Bank of Melbourne

Morning Report

Main Themes: Focus was on the strike on Saudi Arabia’s oil production, which saw Brent oil prices record its largest intraday jump in over 30 years, and close nearly 15% higher. The heightened geopolitical concerns underpinned a risk averse tone in other asset markets.
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Main Themes: Focus was on the strike on Saudi Arabia’s oil production, which saw Brent oil prices record its largest intraday jump in over 30 years, and close nearly 15% higher. The heightened geopolitical concerns underpinned a risk averse tone in other asset markets.

Share Markets: Share indices across the US and Europe were down, reflecting the risk averse mood. The Dow fell 0.5%, while the S&P500 and the Nasdaq dropped 0.3%.

Interest Rates: Demand for bonds was supported by safe-haven buying, which drove down yields across the curve. US 10-year yields fell 5 basis points to 1.85%.

Foreign Exchange: Weaker sentiment saw the US dollar index edged higher, while the Japanese yen was the outperformer. The Australian dollar held in a narrow range of 68.5-68.8 US cents, as the strength in commodity prices offset the broader risk averse tone. This morning, the AUD is trading at 68.7 US cents, little changed from 24 hours ago.  

Commodities: Oil was the big mover yesterday, with Brent prices ending nearly 15% higher. OPEC has said it is assessing the impact on the oil market. Russia has also said that there were enough global stockpiles to replace the lost production. Nonetheless, the attack points to the risk of a further escalation in tensions in the region. Prices of other commodities were also higher, including gold reflecting its appeal as a safe haven .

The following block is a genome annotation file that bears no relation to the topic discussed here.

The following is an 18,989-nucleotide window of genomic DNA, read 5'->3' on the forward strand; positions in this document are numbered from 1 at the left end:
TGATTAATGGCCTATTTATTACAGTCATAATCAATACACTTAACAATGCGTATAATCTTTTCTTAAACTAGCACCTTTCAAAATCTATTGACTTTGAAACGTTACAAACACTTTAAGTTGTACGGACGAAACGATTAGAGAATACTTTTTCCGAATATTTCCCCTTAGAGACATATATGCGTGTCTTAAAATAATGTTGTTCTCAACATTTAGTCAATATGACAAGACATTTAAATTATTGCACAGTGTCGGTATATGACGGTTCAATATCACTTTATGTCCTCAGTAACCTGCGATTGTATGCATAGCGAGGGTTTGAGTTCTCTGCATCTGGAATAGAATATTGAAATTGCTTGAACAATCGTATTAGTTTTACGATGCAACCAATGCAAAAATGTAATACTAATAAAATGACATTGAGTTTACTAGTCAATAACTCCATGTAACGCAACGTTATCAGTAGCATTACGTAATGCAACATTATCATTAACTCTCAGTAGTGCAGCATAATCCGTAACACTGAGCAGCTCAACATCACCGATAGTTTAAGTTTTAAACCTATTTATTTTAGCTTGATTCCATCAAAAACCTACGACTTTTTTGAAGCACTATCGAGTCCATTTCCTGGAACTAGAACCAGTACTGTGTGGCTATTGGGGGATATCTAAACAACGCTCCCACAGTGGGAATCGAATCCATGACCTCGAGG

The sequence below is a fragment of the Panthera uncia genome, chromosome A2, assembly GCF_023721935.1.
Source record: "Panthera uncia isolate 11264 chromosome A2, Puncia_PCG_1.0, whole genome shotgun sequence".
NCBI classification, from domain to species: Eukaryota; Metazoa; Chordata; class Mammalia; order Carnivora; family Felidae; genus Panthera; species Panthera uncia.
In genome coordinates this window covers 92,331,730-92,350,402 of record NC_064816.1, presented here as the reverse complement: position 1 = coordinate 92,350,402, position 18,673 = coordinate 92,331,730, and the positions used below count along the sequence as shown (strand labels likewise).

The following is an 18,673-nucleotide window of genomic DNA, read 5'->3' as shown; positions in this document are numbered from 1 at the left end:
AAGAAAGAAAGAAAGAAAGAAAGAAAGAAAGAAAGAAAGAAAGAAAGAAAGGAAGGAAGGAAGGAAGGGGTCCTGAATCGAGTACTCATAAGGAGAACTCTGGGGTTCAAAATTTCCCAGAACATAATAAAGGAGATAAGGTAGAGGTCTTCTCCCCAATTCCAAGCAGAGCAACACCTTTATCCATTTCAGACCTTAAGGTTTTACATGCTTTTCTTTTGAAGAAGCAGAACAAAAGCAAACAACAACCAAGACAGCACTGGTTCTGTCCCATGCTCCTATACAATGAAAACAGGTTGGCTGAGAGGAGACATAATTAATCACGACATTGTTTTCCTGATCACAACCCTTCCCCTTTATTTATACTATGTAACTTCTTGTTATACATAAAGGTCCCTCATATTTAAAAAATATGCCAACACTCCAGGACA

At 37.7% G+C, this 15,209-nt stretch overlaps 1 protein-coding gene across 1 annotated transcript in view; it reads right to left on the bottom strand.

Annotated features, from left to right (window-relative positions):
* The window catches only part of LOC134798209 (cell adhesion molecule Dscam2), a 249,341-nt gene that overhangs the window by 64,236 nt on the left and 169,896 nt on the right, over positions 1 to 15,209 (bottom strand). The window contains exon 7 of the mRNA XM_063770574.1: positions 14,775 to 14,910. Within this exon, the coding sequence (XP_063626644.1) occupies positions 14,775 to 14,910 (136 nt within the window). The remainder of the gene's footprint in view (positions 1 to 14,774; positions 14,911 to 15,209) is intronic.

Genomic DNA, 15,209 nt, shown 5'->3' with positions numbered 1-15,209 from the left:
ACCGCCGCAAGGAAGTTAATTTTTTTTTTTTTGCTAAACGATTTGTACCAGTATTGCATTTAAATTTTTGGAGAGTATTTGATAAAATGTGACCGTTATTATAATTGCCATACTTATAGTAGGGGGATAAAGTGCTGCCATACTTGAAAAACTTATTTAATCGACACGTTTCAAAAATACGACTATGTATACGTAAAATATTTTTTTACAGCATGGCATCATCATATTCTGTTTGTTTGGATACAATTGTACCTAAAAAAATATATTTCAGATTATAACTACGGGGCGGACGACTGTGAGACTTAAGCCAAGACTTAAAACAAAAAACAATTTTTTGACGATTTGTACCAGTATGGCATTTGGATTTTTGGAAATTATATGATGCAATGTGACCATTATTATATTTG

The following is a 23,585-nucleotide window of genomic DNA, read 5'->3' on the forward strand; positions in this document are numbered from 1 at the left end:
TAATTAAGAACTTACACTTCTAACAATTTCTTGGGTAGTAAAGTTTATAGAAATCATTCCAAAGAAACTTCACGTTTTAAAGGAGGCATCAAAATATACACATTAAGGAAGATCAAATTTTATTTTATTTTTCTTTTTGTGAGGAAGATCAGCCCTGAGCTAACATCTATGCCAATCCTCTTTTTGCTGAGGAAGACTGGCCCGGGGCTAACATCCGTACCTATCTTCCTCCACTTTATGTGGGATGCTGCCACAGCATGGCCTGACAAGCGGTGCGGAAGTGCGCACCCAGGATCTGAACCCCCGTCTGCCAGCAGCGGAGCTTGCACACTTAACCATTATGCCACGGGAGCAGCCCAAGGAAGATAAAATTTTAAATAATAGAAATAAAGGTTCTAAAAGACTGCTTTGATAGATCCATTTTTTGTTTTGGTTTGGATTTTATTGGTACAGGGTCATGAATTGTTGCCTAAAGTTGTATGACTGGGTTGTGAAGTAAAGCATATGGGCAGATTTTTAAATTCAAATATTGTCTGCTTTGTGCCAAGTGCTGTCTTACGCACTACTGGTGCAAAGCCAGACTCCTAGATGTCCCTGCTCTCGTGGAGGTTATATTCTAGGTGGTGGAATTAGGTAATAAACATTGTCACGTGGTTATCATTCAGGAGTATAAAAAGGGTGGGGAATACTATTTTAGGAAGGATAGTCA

Australia: No major data to report.

China: Economic activity in China slowed in August across retail, investment and industrial production. Retail spending growth edged down from an annual rate of 7.6% in July to 7.5% in August. Meanwhile, industrial production growth eased from 4.8% to 4.4% over the same period. Fixed asset investment slowed from 5.7% to 5.5%. The trade tensions are in particular impacting factory activity in China, but it appears that consumer spending and investment spending are not picking up the slack. The signs of slowing suggest that more stimulus measures are on the cards. Chinese Premier Li Keqiang said that it was “very difficult” for China’s economy to grow at 6% or more, given a high starting point and with the current international backdrop which was described as “complicated”.

New Zealand: The performance of services index edged down from 54.8 in July to 54.6 in August, but remains comfortably in expansion territory.

Europe: The European Central Bank (ECB) Chief Economist Philip Lane said that the central bank would do “whatever it takes to hit our inflation target” which included lowering further the deposit facility rate, already at -0.5%. Governing Council Member Pierre Wunsch was also in support of the measures stating that they were needed to give a strong signal to combat low inflation. The comments follow well-publicised criticism from central banks from Germany, France and the Netherlands against the ECB’s policies last week. 

United States: The NY empire manufacturing survey eased from 4.8 in August to 2.0 in July, and is continuing to signal a slowdown in manufacturing activity.

 

Today’s key data and events:

AU ABS Dwelling Prices Q2 prev -3.0% (11.30am)

AU RBA Board Meeting Minutes  Sep (11.30am)

EZ EU ZEW Expectations Sep prev -43.6 (7pm)

US Industrial Production Aug exp 0.2% prev -0.2% (11.15pm)

US NAHB Housing Market Index Sep exp 66 prev 66 (12.00am)

Total Net TIC flows Jul prev $1.7bn (6.00am)

 

Times are AEST. All data forecasts are m/m or q/q and seasonally adjusted unless otherwise specified. Forecasts for Australian data are our forecasts and for other countries they are consensus forecasts.

 

Janu Chan, Senior Economist  Ph: 02-8253-0898